Thursday, March 5, 2009

The Peninsula’s Role in the United Nations

Monterey may be an international language capital now with the Defense Language Institute at the Presidio and the Monterey Institute of International Studies turning out linguists who frequently work for the United Nations. But before those schools were established, the Peninsula was considered a possible headquarters location for U.N. That was back in the 1940s before the new world organization decided to settle in New York City. Samuel F. B. Morse offered 500 acres of land in Del Monte Forest “without restrictions” to the U.N. if the organization would like to build its headquarters here. “I did it myself because I didn’t think anybody else had the territory to offer,” Morse told The Herald in 1945. He discussed it with the U.S. Secretary of State while he was a guest in his home, Morse said, then supplied complete data on the Peninsula climate, geographic and scenic advantages. The Peninsula was one of about 20 locations considered before the U.N. in 1946 decided to settle in New York City.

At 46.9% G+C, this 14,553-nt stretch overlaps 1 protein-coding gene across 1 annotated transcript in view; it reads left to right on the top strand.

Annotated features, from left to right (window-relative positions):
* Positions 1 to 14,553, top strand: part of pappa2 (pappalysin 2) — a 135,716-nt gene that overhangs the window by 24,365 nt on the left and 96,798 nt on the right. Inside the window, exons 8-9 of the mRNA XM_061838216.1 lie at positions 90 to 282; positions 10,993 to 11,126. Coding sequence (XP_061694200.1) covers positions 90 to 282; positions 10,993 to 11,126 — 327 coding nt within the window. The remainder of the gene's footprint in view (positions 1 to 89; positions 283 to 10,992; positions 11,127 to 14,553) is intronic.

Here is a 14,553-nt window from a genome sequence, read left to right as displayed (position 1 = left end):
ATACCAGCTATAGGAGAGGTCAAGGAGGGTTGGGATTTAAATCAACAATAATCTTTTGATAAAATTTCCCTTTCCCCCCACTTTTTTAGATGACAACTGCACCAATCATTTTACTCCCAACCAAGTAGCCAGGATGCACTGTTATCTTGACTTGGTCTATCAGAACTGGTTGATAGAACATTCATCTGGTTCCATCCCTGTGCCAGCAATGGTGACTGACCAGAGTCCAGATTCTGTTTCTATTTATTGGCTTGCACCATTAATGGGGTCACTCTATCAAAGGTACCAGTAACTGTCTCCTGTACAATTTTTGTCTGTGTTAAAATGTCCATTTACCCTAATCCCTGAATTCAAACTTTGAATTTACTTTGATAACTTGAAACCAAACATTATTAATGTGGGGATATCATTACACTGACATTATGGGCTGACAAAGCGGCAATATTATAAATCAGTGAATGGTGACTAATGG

Picture provided by Air Ninja

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